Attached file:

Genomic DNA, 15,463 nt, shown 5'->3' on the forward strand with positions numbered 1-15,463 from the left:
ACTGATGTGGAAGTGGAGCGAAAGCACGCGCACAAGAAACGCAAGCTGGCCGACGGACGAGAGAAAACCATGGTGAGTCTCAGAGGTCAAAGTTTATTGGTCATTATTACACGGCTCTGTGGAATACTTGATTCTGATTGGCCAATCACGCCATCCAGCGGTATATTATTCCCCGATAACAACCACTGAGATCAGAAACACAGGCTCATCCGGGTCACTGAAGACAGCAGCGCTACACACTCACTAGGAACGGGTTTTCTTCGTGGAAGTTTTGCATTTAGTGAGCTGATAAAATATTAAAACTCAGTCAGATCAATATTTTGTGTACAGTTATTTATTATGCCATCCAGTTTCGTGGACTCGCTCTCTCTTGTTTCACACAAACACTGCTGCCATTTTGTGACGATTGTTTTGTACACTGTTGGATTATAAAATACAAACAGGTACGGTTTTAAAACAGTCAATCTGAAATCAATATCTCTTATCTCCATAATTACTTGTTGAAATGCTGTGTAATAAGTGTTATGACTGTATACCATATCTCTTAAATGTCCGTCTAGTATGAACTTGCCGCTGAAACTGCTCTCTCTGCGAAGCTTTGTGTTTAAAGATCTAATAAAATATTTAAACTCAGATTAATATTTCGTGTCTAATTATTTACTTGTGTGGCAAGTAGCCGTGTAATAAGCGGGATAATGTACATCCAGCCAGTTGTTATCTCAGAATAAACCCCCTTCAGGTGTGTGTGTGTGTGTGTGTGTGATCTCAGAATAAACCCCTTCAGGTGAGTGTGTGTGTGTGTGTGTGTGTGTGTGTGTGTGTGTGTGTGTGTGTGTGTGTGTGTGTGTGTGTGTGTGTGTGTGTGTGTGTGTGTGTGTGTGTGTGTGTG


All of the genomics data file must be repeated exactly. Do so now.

Genomic DNA, 15,463 nt, shown 5'->3' on the forward strand with positions numbered 1-15,463 from the left:
ACTGATGTGGAAGTGGAGCGAAAGCACGCGCACAAGAAACGCAAGCTGGCCGACGGACGAGAGAAAACCATGGTGAGTCTCAGAGGTCAAAGTTTATTGGTCATTATTACACGGCTCTGTGGAATACTTGATTCTGATTGGCCAATCACGCCATCCAGCGGTATATTATTCCCCGATAACAACCACTGAGATCAGAAACACAGGCTCATCCGGGTCACTGAAGACAGCAGCGCTACACACTCACTAGGAACGGGTTTTCTTCGTGGAAGTTTTGCATTTAGTGAGCTGATAAAATATTAAAACTCAGTCAGATCAATATTTTGTGTACAGTTATTTATTATGCCATCCAGTTTCGTGGACTCGCTCTCTCTTGTTTCACACAAACACTGCTGCCATTTTGTGACGATTGTTTTGTACACTGTTGGATTATAAAATACAAACAGGTACGGTTTTAAAACAGTCAATCTGAAATCAATATCTCTTATCTCCATAATTACTTGTTGAAATGCTGTGTAATAAGTGTTATGACTGTATACCATATCTCTTAAATGTCCGTCTAGTATGAACTTGCCGCTGAAACTGCTCTCTCTGCGAAGCTTTGTGTTTAAAGATCTAATAAAATATTTAAACTCAGATTAATATTTCGTGTCTAATTATTTACTTGTGTGGCAAGTAGCCGTGTAATAAGCGGGATAATGTACATCCAGCCAGTTGTTATCTCAGAATAAACCCCCTTCAGGTGTGTGTGTGTGTGTGTGTGTGATCTCAGAATAAACCCCTTCAGGTGAGTGTGTGTGTGTGTGTGTGTGTGTGTGTGTGTGTGTGTGTGTGTGTGTGTGTGTGTGTGTGTGTGTGTGTGTGTGTGTGTGTGTGTGTGTGTGTGTGTGTG